|Publication number||US6004524 A|
|Application number||US 08/014,407|
|Publication date||Dec 21, 1999|
|Filing date||Feb 5, 1993|
|Priority date||Feb 5, 1992|
|Also published as||DE4203219A1, EP0554766A1, EP0554766B1|
|Publication number||014407, 08014407, US 6004524 A, US 6004524A, US-A-6004524, US6004524 A, US6004524A|
|Inventors||Bernd Morsbach, Helmut Daudel, Uwe Gaertner|
|Original Assignee||Basf Aktiengesellschaft, Mercedes-Benz Aktiengesellscaft|
|Export Citation||BiBTeX, EndNote, RefMan|
|Patent Citations (1), Referenced by (24), Classifications (27), Legal Events (6)|
|External Links: USPTO, USPTO Assignment, Espacenet|
The present invention relates to a process for the selective catalytic reduction of nitrogen oxides from exhaust gases, preferably those from diesel engines in vehicles, using pulsed superstoichiometric addition of NH3 or NH3 -releasing substances.
The majority of nitrogen oxide emissions in modern industrial countries come from traffic, fossil fuel-fired power stations and industrial plants. Whereas power station and industrial emissions are being reduced by the construction of appropriate off-gas treatment systems, the contribution from traffic is coming increasingly to the forefront. In addition, emission-reducing measures in the case of relatively small gas sources and operation at from 100° C. to 300° C. are becoming increasingly important.
In petrol engines the nitrogen oxides can be reduced in a known manner by means of a three-way catalytic converter in stoichiometric operation, the unconsumed or partially oxidized components of the exhaust gas ideally being available in the stoichiometric ratio as reducing agent for the nitrogen oxides formed.
In the case of mixture-controlled diesel engines it is not possible to lower the nitrogen oxide levels in this way because these engines operate on the superstoichiometric principle. On the other hand, nitrogen oxide emissions from diesel engines, especially from the low consumption direct injection engines dominant in the commercial vehicle sector, make up a high proportion of total emissions.
German Patent 24 58 888 discloses a catalyst with which nitrogen oxides are reacted selectively, with the addition of NH3 as reducing agent, to give nitrogen and water. This catalyst is widely used in a process for lowering the nitrogen oxide levels in power station off-gases, in which process NH3 is supplied continuously to the exhaust gas in the stoichiometric ratio, based on the desired conversion.
This process is described in numerous publications. In addition to determination of the amount of exhaust gas, this process requires measurement of the NOx inlet and outlet concentrations in order to control NH3 metering.
This control has proved advantageous in the case of the slow changes in exhaust gas amounts and NOx concentrations which occur in power stations, but, because of the large time constants for the control, is unsuitable for the exceptionally severe and rapid changes in amounts and concentrations which occur in the operation of a commercial vehicle diesel engine. Furthermore, in the low temperature range (100° C. to 300° C.) this control leads to poor utilization of the catalyst material and very large catalyst volumes are therefore required.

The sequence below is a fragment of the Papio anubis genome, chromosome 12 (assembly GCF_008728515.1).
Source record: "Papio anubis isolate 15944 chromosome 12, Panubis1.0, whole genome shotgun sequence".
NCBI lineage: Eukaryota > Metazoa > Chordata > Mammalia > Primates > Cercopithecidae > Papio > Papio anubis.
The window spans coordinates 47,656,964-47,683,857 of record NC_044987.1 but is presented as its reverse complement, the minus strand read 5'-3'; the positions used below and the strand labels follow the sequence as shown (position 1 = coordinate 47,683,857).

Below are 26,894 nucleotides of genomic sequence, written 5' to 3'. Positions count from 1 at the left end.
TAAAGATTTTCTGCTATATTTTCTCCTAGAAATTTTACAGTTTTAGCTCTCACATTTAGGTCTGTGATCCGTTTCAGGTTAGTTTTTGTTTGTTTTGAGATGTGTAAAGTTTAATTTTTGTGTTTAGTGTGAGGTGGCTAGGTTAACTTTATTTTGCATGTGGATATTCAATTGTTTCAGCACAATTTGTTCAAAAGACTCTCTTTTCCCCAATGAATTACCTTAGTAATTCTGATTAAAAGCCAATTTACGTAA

In the article "Extended Reactor Concept for Dynamic Denox Design" in the journal Chemical Engineering Science, Vol. 43, 1988, No. 8, pages 2073 to 2078, it is stated that adsorptive loading of the catalyst with NH3 with a subsequent operating phase in which the adsorbed NH3 reacts with the NOx in the gas to be treated is advantageous. Because of the preloading of the catalyst with NH3, substantial fluctuations in the amount of exhaust gas and NOx concentration are not a problem with this procedure. However, this process has the disadvantage that the direction of flow through the catalyst has to be reversed periodically, in order to obtain a defined loading of the catalyst.
Control of NH3 metering as described in German Patent 38 25 206 avoids this disadvantage. This control provides pulsed superstoichiometric metered addition of the reducing agent NH3 without flow reversal but in the procedure described does not achieve defined loading of the catalyst which is required if the catalyst is to have a high NOx separation efficiency in operation with substantial fluctuations in the amount of exhaust gas and in its NOx concentration, but also at low operating temperatures; a defect for which it is not possible to compensate even by measuring both NOx concentrations.
The disadvantages of these two processes, ie. periodic flow reversal and undefined catalyst loading, make it impractical to use these processes in the commercial vehicle sector.
It is an object of the present invention to reduce nitrogen oxide emissions from diesel engines in vehicles.
We have found that this object is achieved by controlling the pulsed superstoichiometric addition of NH3 in such a way that, after it has started, the addition is interrupted again only when the amount of NH3 stored in the catalyst has reached a specific upper threshold value which is predetermined in accordance with the catalyst properties and the catalyst volume, the amount of NH3 stored being calculated from the difference between the metered amount of NH3 and the amount of NOx separated off, which is determined from the NOx concentration in the exhaust gas and the average degree of separation, and the addition of NH3 is resumed only when the amount of NH3 stored in the catalyst, which is determined in the same way, has reached a predetermined lower threshold value, this pulsed addition of NH3 being interrupted after a predetermined number of cycles until the amount of NH3 stored in the catalyst, which is determined in the manner described, has completely reacted, this completing one entire cycle of the pulsed addition of NH3.
In the process according to the invention the catalyst is loaded with NH3 in a loading phase by superstoichiometric addition of NH3. As a result of this loading, a relatively steep NH3 adsorption front develops in the catalyst, as extensive studies have shown. As this adsorption front advances in the catalyst, the amount of NH3 stored in the catalyst increases and can be calculated as the difference between the amount supplied and the amount which has reacted with NOx. The NH3 feed is switched off when the amount of NH3 stored in the catalyst has reached a value at which the adsorption front has advanced just far enough for the associated NH3 concentration in the gas phase in the downstream portion of the catalyst to be lowered, as a result of adsorption and reaction, to such an extent that no inadmissible residual concentrations of NH3 occur at the outlet from the catalyst.